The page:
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Open Squash

Feb 15th 2024

Squash Is The Healthiest, Fittest Sport

Thaisa Serafini (Patch)

Brazilian Coach Thaisa Serafini Brings A Performance Mindset to Open Squash

In 2003, Forbes Magazine compiled a list of the ten healthiest sports. Squash topped the list based on a simple calculation. Forbes reporters looked at cardio endurance, muscle strength, endurance, and flexibility. They also looked at injury risk and energy expenditure. Squash, they found, beats rowing, rock climbing, swimming, cross-country skiing, and a host of other sports. It's the best form of exercise.

That's no surprise to Thaisa Serafini, who serves as an assistant coach and head of fitness at Open Squash. It's a New York-based nonprofit squash club with two locations—one in Bryant Park and one in FiDi. The goal of the club is to make squash accessible to everyone.

"I used to be so fit that I would run for everything," she said. "I would get every ball my opponent hit at me, and I would not get tired. That's the mindset I brought to the game. You might be smarter than me and make me run around, but I was going to run around forever. I never lost a match because I got tired."

Thaisa Serafini Winning Brazilian Title (Patch)

Winning her ninth national Brazil champion title

Thaisa was the Brazilian national champion nine times. She also achieved a ranking of 56th in the world on the professional squash tour. She always incorporated fitness into her game. Being from Brazil, she saw the impact that fitness had on her country's successful soccer team. She saw how hard other sports incorporated physical fitness into their training. They had fitness coaches and physiotherapists. When Thaisa went to college, she also studied fitness and learned how important it is.
 

"At the time, in squash, the player's coach was responsible for everything. They were doing nutrition, physical training, game strategy, everything," she said. "It was only based on their experience but I saw how things could be more professional in squash. More like in other sports. So I realized I needed to study hard to become a good physical trainer. It wasn't only about my own experience."

Thaisa now leads physical conditioning sessions at Open Squash for adult members. She also coaches juniors and works with them on physical training, too.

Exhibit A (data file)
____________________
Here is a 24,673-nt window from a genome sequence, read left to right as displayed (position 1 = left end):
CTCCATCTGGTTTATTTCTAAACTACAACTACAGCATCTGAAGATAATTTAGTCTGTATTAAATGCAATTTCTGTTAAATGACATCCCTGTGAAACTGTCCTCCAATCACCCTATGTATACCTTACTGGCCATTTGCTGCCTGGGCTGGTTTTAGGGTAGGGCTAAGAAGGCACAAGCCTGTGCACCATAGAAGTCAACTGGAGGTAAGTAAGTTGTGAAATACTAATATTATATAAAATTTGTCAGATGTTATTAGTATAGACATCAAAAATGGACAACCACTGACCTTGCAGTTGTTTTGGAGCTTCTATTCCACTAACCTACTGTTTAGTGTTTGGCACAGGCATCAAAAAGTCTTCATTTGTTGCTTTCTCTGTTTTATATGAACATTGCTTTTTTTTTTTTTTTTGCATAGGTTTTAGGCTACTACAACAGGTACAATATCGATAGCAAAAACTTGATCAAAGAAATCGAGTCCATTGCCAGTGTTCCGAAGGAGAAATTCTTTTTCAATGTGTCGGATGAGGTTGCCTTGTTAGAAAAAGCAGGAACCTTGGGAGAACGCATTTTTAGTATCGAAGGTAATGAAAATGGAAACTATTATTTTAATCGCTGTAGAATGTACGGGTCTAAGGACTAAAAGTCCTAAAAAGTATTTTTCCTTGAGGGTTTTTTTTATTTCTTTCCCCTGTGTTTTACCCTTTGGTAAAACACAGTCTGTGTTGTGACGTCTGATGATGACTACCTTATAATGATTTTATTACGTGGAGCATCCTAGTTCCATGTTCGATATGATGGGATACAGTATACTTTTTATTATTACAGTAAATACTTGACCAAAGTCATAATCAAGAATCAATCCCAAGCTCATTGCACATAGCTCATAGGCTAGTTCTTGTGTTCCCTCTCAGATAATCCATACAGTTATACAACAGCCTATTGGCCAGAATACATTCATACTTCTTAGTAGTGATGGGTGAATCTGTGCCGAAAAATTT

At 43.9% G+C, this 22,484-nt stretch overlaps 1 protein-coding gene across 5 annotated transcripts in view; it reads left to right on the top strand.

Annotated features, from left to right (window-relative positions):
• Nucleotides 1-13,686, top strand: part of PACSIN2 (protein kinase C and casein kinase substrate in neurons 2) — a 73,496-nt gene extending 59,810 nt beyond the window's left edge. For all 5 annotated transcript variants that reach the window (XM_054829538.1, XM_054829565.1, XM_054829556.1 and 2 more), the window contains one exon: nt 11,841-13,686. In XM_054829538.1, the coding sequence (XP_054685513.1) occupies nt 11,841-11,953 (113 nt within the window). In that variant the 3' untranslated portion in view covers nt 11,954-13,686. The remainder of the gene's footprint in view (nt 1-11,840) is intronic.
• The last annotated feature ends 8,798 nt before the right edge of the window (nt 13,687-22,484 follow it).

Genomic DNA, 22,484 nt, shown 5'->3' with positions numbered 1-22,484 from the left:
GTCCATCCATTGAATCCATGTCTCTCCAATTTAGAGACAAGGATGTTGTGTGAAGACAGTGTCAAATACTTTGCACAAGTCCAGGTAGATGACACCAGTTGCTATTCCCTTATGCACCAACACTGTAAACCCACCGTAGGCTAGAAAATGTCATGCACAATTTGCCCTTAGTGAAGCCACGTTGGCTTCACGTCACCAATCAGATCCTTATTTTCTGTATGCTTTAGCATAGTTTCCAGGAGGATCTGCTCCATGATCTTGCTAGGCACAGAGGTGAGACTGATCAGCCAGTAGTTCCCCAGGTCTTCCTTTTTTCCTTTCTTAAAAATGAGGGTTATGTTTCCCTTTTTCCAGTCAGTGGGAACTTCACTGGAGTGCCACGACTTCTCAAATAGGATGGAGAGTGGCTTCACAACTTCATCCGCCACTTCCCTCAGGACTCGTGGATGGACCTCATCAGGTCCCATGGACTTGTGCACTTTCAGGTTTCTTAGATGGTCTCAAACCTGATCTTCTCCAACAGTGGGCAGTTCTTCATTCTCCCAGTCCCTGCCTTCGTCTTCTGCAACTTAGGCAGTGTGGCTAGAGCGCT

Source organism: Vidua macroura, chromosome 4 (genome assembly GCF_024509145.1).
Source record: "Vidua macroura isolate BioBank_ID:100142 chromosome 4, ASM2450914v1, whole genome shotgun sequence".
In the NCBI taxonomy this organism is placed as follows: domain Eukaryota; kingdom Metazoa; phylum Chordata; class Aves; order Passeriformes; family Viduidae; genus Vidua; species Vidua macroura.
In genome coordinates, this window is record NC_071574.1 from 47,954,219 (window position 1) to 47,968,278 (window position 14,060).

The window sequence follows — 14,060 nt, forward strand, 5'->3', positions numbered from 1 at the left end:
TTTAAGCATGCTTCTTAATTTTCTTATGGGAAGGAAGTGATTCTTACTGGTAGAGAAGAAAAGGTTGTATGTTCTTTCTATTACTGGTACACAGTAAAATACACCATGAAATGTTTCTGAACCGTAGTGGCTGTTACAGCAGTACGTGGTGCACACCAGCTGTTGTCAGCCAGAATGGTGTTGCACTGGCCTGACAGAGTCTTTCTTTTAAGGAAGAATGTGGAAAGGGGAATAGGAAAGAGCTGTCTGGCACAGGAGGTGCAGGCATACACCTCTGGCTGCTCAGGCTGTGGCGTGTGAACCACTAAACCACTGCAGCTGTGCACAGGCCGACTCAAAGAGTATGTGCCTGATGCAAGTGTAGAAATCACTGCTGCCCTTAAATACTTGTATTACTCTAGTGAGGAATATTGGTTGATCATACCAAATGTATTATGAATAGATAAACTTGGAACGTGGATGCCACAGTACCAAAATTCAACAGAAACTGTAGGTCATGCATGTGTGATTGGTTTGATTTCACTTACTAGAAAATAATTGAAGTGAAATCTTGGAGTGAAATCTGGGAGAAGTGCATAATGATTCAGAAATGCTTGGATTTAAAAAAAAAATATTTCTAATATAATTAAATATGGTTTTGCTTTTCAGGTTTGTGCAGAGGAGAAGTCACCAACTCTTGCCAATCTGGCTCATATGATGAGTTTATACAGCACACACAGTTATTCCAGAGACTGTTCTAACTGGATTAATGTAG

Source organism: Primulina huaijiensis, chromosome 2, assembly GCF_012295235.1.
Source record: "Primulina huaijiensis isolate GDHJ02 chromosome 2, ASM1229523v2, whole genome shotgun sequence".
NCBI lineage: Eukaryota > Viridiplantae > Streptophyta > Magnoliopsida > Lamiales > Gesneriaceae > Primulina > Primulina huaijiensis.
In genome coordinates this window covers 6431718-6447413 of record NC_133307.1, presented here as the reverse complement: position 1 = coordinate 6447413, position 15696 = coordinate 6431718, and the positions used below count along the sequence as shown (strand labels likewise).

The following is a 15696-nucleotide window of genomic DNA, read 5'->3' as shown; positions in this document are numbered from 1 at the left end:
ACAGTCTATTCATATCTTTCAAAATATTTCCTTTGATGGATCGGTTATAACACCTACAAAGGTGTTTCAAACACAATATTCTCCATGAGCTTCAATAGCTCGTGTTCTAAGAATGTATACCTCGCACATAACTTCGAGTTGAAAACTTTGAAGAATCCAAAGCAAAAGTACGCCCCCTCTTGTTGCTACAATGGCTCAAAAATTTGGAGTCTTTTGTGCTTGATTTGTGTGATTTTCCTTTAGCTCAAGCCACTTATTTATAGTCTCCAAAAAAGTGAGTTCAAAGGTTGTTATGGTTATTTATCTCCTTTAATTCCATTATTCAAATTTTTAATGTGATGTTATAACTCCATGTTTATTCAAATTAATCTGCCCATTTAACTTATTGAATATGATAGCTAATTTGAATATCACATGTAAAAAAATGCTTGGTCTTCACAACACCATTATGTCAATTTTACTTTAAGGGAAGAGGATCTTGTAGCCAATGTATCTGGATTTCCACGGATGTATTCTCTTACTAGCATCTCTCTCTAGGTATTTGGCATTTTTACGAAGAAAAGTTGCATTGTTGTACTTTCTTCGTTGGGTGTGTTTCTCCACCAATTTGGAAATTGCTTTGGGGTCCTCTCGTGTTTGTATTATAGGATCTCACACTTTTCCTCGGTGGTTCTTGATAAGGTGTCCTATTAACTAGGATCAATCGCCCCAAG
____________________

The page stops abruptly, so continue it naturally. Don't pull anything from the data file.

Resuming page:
Thaisa Serafini with her coach (Patch)

With her coach during her professional career

"Being fit won't only help you win a squash tournament," she said. "It also helps those who want to enjoy the game. If you want to play your whole life, without training your body right, you start to get injuries. People say squash is hard, but that's not true. It's about how people tend to play it. They jump on court without warming up, playing six times a week. If you do that, you'll get an injury. It's important to focus on your conditioning to enjoy the game over the longer term."
 

Open Squash members who work with Thaisa report an improvement in their enjoyment. They're also able to move away from injuries. Her conditioning classes feature mobility, dynamic warmups, cardio, movement, and then weight training. They always finish with abs and stretching.

"I switch things up and run circuits with the players," Thaisa said. "People's cardio improves, then their strength and balance improve. They tell me they can move on court better. They can play longer. Their body gets stronger and they start to feel better, avoiding injury. Fitness also brings more confidence and self-esteem along with the physical changes."

Thaisa Serafini at the TOC (Patch)

Competing in New York's Grand Central Station in a New York event during the 2023 Tournament of Champions

Thaisa also swims once a week. Having played squash for 29 years, training twice a day, with only one day off, she finds swimming ideal. It takes impact out of her cardio training, relaxes the body and helps avoid injury.
 

Thaisa started playing squash when she was 10. She loved the intensity of the game. Her favorite phrase when she's training people on court is, "the bear is coming."

"I use it because that's the sense of urgency that you need to feel when you're about to take that first step," she said. "It's about a bear coming for you. If you don't move fast, the bear is going to get you. It's demanding and engaging. There is nothing like it."

Thaisa Serafini at Open Squash (Patch)

Thaisa at Open Squash

Thaisa loved playing the game all over the world, traveling to Australia and England. She feels the most important thing juniors need to learn is how to hold the racket. Then how to move on the court—"the connection between the racquet and the feet, it’s huge." She also says that mental fitness is key.
 

"The number one thing about squash for juniors is enjoying the game," she said. "It's supposed to be fun!"

Thaisa's most important learning—from a coach in England—was to avoid comparisons.

"He told me life is more than being number one in the world," she said. "Because even if you do make that rating, then at some point in your life, that's going to finish. You're not going to be a number your whole life."

Juniors sometimes face pressure on court, Thaisa said. But she teaches them to enjoy the game, first. That's what leads to the best performance, in the end. Every squash player is different, but they all have the capacity to enjoy the game.

"And that's a choice you make," she said. "It's about what you want to get out of the game. Not about people's expectations. What do you want?"

Thanks for sharing your story with us, Thaisa!